Before us there is no evidence whatever of the defendant's means. Counsel for plaintiff sought to establish defendant's resources by cross-examination and was met with his counsel's objection: "If the court please, we object to that. We have not filed anything raising any question as to Mr. Mathews' ability to pay. We do not expect to make an issue of that. We are not contending and are not resisting this motion on the basis of his inability to pay, and that being true, then the details of what his income is would certainly not be pertinent. The Court: I think that's right. * * *. Counsel for plaintiff: I am aware of the rule I need to prove up the ability to pay but if it is concededCounsel for defendant: We make no issue of that and are not putting his ability to pay in issue at all." Counsel for plaintiff then abandoned all further inquiry regarding the resources of the defendant and proceeded to other aspects of the case. Consequently, there is no basis in this record for any comparison of the resources of the parties in determining whether the means of the plaintiff, in all the circumstances, were adequate to justify requiring her to resort to those means or whether she ought to be permitted to resort to defendant's means.

The question put to the defendant regarding his resources was general and was competent and legally relevant to a discovery of his means for comparison with plaintiff's. Following the objection there was an abandonment of all such inquiry. Plaintiff argues that it ought to be held as a fact, due to defendant's objection and its sustention, that any comparison of her means with his means would have been unfavorable to him on this branch of the controversy and it ought to be ruled for plaintiff. We are familiar with the principle applying where a party suppresses evidence by entering an objection not legally tenable and gets it sustained and thereby precludes an inquiry of relevance. Our *537 courts have ruled that, in such an instance, the facts competently sought after by the question objected to can be taken as unfavorable to the objector and found favorably for the proponent of those facts. Derrington v. Southern Ry. Co., 328 Mo. 283, 40 S.W.2d 1069, 1072; State ex rel. St. Louis County Transit Co. v. Walsh, Mo.App., 327 S.W.2d 713; Kamoss v. Kansas City & W. B. Ry. Co., Mo.App., 202 S.W.2d 434; Hardwick v. Kansas City Gas Co., 355 Mo. 100, 195 S.W.2d 504, 166 A.L.R. 556. On this record, we do not think we ought to apply these rulings. The offer by the plaintiff was general. The objection made was specific: that the evidence offered was irrelevant to defendant's ability to pay which he had admitted already. That was a sound objection. The court's ruling excluding the evidence, if offered for that purpose, was also sound. Counsel for plaintiff did not point out that the evidence was relevant to a comparison of the resources of the parties or make any offer indicating it was offered for that purpose. Nor did this relevance seem to occur to the court. Counsel acceded to the ruling and abandoned all further inquiry into defendant's resources. Reading this record, we think it is clear that everyone, the court and counsel for both parties, in concentration on another branch of the case, and in the stress of the trial, all overlooked the relevance of defendant's resources for comparison with plaintiff's and all turned at once to the pursuit of other aspects of the controversy. Absent any evidence in this record of notice to the court that plaintiff was offering the evidence for comparative purposes, and believing that the record shows all acted in good faith, and only through oversight, we do not believe that we ought to take the view that defendant's specific objection sought to preclude any proper inquiry. Therefore we are not authorized to assume that the evidence of defendant's resources would have been unfavorable to him and that it should have been found that a comparison of his resources with plaintiff's would demonstrate that as a fact. Accordingly, we must hold that the record made, for lack of any basis for comparison of resources, did not authorize the allowance of attorney's fees and that it was an abuse of the trial court's discretion to make an allowance.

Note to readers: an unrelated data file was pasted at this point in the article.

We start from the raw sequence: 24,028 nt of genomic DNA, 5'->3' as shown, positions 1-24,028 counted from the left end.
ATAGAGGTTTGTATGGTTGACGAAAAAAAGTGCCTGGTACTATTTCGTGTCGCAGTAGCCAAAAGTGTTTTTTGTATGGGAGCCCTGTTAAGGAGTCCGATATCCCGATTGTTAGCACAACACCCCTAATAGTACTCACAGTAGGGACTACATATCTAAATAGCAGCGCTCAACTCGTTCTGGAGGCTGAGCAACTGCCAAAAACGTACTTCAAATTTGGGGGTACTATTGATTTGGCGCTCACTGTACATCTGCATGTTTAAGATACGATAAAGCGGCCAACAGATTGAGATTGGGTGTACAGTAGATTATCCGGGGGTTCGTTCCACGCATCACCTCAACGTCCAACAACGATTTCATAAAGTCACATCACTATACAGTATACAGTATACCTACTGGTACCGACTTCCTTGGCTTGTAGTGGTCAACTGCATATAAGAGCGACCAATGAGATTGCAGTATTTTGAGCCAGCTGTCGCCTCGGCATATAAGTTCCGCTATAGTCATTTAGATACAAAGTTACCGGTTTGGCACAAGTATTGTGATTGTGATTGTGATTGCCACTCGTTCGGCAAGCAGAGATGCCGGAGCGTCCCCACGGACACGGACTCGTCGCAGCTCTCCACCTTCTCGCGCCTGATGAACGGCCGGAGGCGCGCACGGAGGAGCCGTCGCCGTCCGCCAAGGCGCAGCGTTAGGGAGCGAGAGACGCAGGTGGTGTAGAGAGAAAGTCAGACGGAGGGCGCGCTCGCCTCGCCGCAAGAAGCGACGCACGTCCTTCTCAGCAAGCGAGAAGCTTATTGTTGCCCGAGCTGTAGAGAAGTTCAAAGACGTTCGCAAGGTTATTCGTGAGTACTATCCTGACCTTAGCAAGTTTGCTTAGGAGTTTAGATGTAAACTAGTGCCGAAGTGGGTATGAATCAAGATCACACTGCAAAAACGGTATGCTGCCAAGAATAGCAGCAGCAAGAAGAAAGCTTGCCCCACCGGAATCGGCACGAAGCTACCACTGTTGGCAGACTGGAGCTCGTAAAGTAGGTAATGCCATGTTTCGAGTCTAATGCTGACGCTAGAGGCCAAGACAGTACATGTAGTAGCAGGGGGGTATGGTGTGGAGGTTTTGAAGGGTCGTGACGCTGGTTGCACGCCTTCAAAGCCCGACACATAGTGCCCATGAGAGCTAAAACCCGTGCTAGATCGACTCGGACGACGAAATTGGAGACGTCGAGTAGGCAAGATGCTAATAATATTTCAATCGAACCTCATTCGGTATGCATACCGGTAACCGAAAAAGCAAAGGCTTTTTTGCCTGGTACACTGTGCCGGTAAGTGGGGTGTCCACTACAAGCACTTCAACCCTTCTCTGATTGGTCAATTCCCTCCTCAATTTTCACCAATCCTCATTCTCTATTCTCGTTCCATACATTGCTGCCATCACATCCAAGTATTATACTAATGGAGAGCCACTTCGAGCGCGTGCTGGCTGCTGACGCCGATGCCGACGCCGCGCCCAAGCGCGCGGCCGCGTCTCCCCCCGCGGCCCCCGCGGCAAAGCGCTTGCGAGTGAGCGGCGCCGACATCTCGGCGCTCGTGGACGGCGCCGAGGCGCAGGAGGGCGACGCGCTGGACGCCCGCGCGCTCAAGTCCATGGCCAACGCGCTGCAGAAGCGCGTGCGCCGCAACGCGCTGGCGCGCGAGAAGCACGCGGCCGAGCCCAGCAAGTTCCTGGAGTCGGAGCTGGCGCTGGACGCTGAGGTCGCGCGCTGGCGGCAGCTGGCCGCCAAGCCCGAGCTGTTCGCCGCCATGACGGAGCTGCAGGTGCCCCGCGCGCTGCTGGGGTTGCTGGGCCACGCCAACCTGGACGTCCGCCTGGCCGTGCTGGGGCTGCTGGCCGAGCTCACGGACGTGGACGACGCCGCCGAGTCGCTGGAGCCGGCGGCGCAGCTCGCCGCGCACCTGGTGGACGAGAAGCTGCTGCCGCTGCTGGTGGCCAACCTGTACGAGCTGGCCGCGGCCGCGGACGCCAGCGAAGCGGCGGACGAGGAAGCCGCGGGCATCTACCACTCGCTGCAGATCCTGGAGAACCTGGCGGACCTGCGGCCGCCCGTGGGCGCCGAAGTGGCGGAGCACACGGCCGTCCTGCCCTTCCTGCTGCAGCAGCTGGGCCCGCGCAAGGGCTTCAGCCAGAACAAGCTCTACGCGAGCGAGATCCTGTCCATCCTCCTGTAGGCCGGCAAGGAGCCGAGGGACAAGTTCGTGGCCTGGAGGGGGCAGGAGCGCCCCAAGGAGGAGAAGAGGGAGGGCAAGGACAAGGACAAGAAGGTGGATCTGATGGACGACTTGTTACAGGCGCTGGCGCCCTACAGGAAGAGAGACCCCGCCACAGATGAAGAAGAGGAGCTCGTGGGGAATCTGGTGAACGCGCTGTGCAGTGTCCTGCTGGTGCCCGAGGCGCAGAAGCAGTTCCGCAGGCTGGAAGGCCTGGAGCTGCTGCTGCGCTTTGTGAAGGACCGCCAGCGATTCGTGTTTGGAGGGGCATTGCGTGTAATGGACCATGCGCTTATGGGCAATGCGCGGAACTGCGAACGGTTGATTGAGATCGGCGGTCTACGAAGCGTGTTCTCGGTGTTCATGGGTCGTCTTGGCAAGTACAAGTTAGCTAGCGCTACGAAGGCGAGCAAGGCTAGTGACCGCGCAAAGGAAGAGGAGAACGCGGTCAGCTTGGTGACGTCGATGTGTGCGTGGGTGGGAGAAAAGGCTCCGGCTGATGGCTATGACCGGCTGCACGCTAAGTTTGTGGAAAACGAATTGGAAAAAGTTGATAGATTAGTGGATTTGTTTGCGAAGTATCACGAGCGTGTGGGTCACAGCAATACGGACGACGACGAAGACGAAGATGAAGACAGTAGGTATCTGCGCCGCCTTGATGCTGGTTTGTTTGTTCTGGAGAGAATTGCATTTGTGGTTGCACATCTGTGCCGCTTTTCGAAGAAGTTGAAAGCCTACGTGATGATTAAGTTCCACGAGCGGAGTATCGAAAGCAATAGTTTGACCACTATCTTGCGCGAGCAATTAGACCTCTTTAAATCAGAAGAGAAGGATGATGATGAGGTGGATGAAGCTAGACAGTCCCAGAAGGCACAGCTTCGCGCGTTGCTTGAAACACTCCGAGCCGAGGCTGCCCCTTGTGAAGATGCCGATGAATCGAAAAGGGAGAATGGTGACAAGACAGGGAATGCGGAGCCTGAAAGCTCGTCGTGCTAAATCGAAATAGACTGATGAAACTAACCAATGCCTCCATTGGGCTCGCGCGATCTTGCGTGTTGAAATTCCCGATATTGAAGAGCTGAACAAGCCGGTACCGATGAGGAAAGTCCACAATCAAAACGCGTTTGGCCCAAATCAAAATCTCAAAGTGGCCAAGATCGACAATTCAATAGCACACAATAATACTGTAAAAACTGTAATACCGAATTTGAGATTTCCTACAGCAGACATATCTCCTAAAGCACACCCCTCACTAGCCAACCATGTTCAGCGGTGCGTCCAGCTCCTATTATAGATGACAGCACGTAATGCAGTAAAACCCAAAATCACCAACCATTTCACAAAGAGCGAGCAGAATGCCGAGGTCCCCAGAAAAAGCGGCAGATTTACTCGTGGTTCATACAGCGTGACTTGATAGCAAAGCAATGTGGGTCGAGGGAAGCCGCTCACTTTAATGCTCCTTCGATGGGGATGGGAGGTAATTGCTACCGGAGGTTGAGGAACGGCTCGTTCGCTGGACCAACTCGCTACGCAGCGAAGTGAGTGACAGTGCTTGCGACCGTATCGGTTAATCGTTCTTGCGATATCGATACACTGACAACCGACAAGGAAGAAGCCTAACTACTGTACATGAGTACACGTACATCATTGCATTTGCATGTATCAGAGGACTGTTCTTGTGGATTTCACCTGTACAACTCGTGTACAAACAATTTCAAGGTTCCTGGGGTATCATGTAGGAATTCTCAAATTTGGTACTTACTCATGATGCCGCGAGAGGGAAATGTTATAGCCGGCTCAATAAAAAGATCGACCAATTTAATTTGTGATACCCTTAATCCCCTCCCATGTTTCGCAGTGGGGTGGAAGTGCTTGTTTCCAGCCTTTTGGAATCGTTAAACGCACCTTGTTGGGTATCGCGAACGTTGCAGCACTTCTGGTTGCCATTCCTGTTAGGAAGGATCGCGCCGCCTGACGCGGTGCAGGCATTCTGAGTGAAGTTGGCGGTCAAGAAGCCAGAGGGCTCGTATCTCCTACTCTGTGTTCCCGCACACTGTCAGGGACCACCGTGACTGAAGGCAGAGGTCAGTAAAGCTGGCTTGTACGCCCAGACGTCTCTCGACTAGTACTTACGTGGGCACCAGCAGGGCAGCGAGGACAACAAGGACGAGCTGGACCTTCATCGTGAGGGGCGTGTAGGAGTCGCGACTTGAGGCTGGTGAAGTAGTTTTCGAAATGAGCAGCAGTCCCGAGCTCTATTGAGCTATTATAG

We believe it is incumbent upon the parties and their attorneys (unless there can be some voluntary disposition) to make a further effort to discover and present in the trial court at a further hearing facts constituting a legal basis for a comparison of the means of the parties. Simon v. Simon, Mo.Sup., 248 S.W.2d 560; Jeans v. Jeans, Mo.App., 300 S.W.2d 870. We think that such a hearing will shed light upon the question involved and furnish accurate factual basis for whatever order the trial court may make.

Therefore, the judgment for attorney's fees is reversed and the cause is remanded for such additional action on this branch of the case as the court and the parties may desire to take.

ANDERSON, Acting P. J., and RUDDY, J., concur.


[1] Now Civil Rule 83.05, V.A.M.R.